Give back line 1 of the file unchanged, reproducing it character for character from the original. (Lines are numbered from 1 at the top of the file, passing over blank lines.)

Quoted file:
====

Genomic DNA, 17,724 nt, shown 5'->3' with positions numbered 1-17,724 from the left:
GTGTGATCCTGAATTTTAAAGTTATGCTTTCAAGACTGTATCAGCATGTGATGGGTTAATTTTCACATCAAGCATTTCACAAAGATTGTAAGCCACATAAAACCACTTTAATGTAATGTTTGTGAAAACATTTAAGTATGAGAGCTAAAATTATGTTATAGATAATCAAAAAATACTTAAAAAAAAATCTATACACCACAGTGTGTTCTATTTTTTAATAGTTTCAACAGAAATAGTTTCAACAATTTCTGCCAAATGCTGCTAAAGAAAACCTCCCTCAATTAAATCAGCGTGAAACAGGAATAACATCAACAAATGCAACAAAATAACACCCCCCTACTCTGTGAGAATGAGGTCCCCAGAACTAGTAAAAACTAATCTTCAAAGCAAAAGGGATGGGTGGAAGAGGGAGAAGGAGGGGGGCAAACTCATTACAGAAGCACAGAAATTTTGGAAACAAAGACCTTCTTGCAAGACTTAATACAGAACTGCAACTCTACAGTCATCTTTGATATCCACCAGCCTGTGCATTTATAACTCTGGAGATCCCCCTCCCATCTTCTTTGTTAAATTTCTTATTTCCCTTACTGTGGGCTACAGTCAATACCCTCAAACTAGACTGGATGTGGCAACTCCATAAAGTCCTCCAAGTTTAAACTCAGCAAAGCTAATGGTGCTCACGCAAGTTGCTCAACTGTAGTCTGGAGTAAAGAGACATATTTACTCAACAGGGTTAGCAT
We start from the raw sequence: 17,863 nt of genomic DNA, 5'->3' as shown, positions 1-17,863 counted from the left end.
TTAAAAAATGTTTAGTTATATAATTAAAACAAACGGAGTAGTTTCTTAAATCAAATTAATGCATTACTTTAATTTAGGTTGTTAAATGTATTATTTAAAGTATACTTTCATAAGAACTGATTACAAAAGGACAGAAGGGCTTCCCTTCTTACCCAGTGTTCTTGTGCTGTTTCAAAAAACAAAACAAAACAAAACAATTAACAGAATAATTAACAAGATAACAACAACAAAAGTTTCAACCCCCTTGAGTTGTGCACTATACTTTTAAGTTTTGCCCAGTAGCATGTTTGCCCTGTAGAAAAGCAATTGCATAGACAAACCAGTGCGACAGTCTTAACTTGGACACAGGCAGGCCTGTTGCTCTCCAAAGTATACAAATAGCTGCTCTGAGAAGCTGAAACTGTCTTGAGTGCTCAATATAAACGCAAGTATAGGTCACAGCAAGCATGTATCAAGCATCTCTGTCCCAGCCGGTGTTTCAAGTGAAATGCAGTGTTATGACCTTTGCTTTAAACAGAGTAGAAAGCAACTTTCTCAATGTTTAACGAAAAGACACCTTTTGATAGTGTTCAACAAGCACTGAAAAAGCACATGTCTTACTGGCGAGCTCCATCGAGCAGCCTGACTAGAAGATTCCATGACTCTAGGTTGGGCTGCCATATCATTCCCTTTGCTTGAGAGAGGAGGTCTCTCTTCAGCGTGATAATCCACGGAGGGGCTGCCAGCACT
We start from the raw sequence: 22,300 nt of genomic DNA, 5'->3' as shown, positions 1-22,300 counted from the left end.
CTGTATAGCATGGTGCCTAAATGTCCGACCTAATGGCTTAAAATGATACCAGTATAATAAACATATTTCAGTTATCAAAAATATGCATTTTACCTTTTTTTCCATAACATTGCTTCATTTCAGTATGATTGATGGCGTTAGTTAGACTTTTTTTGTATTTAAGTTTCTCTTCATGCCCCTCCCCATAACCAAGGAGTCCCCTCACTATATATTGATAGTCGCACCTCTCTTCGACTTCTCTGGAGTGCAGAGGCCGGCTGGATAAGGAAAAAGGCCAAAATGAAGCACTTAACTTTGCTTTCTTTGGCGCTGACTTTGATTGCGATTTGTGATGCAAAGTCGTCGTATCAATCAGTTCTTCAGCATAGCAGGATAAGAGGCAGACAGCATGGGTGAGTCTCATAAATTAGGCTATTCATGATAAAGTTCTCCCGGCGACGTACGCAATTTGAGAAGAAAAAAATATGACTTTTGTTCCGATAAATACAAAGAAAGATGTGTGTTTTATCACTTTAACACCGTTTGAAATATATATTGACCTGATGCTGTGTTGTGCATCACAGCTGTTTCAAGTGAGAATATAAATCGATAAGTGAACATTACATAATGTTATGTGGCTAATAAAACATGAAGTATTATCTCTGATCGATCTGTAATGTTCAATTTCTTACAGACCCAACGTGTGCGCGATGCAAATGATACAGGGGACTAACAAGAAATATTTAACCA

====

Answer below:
Genomic DNA, 17,724 nt, shown 5'->3' with positions numbered 1-17,724 from the left: